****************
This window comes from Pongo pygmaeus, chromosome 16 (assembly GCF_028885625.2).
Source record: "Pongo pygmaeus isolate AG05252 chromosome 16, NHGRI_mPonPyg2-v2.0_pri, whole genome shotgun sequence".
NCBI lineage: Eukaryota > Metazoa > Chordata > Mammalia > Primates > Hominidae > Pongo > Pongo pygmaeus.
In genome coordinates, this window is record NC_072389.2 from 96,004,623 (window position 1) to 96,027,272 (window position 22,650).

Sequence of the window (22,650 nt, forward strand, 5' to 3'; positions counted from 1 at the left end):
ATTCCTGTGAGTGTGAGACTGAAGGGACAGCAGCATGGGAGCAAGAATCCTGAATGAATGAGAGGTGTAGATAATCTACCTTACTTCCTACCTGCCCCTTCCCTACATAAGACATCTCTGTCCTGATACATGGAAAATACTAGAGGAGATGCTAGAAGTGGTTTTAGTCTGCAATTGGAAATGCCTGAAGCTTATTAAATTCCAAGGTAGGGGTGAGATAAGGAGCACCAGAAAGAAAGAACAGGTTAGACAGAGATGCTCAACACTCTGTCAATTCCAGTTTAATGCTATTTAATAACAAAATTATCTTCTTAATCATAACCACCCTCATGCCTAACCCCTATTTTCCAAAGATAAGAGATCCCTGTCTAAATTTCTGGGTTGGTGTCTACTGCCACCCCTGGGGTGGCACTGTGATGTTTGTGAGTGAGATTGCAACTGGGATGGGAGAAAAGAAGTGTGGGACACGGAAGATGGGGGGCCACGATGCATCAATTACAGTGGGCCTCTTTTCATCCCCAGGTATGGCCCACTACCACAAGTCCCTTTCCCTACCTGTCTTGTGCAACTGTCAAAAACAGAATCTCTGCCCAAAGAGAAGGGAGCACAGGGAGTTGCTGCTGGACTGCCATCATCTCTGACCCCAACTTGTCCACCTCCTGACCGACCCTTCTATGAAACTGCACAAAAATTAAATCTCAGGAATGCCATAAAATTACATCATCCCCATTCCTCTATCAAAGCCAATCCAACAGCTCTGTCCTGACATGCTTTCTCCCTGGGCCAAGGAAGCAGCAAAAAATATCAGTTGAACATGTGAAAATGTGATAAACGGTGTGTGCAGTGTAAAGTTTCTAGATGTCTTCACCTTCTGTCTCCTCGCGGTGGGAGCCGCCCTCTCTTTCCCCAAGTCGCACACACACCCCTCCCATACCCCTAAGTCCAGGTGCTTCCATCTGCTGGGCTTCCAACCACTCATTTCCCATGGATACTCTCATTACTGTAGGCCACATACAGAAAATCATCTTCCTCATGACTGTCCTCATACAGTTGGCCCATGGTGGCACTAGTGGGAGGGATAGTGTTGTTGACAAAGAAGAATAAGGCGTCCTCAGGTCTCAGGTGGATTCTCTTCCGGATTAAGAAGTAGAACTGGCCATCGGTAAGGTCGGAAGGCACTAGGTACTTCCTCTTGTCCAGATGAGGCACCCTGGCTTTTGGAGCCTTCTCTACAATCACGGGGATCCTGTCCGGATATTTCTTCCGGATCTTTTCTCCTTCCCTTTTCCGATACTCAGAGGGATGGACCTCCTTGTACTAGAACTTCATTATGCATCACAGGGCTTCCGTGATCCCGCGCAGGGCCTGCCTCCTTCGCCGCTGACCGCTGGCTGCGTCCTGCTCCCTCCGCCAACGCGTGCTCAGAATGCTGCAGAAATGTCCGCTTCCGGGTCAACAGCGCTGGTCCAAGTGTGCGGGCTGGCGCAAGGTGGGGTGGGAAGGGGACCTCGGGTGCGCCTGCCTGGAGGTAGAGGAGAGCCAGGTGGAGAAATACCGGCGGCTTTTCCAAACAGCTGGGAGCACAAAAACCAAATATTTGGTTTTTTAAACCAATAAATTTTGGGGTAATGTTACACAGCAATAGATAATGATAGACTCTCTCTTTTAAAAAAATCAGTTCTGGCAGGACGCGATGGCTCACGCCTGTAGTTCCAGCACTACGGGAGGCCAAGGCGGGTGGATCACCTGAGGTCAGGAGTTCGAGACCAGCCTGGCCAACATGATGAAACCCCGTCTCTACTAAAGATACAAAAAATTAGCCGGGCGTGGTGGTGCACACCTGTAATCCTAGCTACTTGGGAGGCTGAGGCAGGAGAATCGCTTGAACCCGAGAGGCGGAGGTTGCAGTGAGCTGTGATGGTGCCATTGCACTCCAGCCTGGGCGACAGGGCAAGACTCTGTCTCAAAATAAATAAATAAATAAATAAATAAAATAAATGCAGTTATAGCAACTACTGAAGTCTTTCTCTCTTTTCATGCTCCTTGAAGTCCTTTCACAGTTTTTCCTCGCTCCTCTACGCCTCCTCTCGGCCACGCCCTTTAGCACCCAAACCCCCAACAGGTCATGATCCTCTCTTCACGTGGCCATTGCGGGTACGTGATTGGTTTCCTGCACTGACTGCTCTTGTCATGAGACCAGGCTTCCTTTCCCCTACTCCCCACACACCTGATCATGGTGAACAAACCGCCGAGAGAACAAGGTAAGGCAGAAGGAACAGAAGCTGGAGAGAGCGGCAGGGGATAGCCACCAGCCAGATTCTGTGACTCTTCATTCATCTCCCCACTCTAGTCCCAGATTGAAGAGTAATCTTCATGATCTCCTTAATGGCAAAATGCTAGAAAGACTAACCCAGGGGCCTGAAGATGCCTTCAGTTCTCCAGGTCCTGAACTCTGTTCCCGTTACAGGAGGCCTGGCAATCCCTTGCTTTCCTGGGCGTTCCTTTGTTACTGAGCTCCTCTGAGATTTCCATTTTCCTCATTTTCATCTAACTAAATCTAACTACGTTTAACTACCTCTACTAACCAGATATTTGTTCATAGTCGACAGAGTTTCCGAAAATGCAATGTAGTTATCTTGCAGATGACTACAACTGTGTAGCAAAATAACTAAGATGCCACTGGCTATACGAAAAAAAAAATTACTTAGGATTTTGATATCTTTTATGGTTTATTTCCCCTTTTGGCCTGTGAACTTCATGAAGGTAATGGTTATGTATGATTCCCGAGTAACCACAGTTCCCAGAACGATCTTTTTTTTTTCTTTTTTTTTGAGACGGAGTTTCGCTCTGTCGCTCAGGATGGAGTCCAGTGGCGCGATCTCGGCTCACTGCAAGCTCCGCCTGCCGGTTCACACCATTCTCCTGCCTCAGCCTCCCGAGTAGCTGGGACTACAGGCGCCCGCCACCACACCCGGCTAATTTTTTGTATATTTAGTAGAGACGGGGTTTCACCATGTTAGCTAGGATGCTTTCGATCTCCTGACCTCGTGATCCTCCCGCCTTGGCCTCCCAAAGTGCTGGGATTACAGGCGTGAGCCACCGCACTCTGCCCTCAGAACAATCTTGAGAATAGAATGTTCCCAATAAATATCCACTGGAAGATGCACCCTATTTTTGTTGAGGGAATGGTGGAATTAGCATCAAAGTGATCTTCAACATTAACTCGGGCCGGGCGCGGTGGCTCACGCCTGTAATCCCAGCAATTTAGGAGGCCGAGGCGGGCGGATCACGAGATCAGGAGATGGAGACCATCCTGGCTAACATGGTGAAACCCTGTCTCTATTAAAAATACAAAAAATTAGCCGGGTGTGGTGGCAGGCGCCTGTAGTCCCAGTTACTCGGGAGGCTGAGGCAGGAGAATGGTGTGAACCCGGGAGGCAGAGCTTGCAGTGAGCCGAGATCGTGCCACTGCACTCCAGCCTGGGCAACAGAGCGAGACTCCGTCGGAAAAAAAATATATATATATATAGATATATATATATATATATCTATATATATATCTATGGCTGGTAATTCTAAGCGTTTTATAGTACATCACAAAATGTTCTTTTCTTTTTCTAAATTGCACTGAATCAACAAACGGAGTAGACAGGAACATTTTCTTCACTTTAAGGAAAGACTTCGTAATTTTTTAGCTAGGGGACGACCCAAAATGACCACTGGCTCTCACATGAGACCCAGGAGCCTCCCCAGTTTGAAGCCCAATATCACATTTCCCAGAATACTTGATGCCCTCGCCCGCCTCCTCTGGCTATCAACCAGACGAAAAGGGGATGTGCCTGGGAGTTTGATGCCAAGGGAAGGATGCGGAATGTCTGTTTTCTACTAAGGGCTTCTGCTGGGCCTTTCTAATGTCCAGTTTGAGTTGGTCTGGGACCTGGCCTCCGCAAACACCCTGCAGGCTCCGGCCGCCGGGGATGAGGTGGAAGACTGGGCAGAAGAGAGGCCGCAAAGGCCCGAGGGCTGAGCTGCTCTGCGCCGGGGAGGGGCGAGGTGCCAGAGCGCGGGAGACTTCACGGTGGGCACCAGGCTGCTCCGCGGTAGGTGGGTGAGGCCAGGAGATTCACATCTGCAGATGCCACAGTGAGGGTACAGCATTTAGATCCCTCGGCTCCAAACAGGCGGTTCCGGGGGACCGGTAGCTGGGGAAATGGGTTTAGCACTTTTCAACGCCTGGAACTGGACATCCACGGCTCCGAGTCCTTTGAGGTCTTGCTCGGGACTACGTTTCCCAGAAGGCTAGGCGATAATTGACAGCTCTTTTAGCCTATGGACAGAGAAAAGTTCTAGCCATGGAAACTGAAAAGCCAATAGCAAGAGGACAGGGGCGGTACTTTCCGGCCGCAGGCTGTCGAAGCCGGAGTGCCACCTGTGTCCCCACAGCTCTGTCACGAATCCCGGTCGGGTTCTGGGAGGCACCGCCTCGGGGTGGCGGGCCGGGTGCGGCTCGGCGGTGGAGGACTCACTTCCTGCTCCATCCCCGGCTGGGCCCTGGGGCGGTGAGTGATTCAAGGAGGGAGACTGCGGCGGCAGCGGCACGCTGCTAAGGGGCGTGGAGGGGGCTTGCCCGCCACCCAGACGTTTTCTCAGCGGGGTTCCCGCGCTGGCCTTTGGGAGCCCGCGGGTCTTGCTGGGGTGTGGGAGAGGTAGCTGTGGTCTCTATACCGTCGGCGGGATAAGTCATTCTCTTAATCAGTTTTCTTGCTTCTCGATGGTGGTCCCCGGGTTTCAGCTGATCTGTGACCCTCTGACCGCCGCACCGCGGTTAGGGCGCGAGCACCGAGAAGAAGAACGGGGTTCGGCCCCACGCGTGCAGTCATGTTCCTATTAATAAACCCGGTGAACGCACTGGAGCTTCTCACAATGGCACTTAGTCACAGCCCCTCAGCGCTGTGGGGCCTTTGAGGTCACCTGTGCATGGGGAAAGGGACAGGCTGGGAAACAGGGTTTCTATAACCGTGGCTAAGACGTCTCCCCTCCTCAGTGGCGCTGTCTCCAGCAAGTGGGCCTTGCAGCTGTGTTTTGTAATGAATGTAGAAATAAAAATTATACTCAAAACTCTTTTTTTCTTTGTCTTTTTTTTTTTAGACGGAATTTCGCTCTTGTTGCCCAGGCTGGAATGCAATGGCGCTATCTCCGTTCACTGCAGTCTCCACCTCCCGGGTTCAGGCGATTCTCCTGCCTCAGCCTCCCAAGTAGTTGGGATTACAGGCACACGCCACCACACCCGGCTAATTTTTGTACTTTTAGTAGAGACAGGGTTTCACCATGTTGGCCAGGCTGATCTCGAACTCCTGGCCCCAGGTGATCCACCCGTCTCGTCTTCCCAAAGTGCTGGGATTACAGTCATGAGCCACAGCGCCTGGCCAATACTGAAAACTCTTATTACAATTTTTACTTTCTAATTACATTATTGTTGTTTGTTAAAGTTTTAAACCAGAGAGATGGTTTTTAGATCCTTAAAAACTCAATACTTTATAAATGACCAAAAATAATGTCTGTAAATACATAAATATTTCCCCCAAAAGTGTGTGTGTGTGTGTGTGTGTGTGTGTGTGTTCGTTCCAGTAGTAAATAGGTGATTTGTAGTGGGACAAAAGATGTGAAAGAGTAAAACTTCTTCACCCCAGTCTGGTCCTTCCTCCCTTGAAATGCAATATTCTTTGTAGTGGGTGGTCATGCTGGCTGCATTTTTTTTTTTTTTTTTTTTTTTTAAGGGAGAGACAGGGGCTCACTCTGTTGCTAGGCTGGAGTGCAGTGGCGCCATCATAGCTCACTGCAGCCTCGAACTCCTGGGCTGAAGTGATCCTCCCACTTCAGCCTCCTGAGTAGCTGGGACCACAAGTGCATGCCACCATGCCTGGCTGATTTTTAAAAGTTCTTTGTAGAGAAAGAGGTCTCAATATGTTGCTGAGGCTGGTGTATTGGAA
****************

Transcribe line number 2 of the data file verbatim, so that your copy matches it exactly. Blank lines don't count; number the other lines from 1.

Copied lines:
Source record: "Pongo pygmaeus isolate AG05252 chromosome 16, NHGRI_mPonPyg2-v2.0_pri, whole genome shotgun sequence".